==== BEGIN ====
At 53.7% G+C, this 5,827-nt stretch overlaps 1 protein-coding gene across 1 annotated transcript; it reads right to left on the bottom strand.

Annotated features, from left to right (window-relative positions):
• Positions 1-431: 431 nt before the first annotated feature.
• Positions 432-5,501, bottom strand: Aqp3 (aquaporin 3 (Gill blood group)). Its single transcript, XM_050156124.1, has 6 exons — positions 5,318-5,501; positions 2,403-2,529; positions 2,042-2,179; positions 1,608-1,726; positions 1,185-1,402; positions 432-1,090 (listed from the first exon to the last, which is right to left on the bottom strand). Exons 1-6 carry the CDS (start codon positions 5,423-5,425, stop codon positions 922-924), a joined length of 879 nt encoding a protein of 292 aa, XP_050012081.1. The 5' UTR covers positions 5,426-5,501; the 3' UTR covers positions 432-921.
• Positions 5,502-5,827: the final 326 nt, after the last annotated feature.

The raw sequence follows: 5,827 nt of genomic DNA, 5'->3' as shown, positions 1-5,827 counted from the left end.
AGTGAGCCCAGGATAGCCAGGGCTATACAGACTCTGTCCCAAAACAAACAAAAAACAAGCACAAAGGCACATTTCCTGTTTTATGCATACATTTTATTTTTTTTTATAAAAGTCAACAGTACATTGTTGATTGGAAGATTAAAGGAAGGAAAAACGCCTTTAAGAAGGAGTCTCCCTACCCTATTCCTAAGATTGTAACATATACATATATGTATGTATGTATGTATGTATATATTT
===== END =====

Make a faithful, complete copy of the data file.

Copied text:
At 53.7% G+C, this 5,827-nt stretch overlaps 1 protein-coding gene across 1 annotated transcript; it reads right to left on the bottom strand.

Annotated features, from left to right (window-relative positions):
• Positions 1-431: 431 nt before the first annotated feature.
• Positions 432-5,501, bottom strand: Aqp3 (aquaporin 3 (Gill blood group)). Its single transcript, XM_050156124.1, has 6 exons — positions 5,318-5,501; positions 2,403-2,529; positions 2,042-2,179; positions 1,608-1,726; positions 1,185-1,402; positions 432-1,090 (listed from the first exon to the last, which is right to left on the bottom strand). Exons 1-6 carry the CDS (start codon positions 5,423-5,425, stop codon positions 922-924), a joined length of 879 nt encoding a protein of 292 aa, XP_050012081.1. The 5' UTR covers positions 5,426-5,501; the 3' UTR covers positions 432-921.
• Positions 5,502-5,827: the final 326 nt, after the last annotated feature.

The raw sequence follows: 5,827 nt of genomic DNA, 5'->3' as shown, positions 1-5,827 counted from the left end.
AGTGAGCCCAGGATAGCCAGGGCTATACAGACTCTGTCCCAAAACAAACAAAAAACAAGCACAAAGGCACATTTCCTGTTTTATGCATACATTTTATTTTTTTTTATAAAAGTCAACAGTACATTGTTGATTGGAAGATTAAAGGAAGGAAAAACGCCTTTAAGAAGGAGTCTCCCTACCCTATTCCTAAGATTGTAACATATACATATATGTATGTATGTATGTATGTATATATTT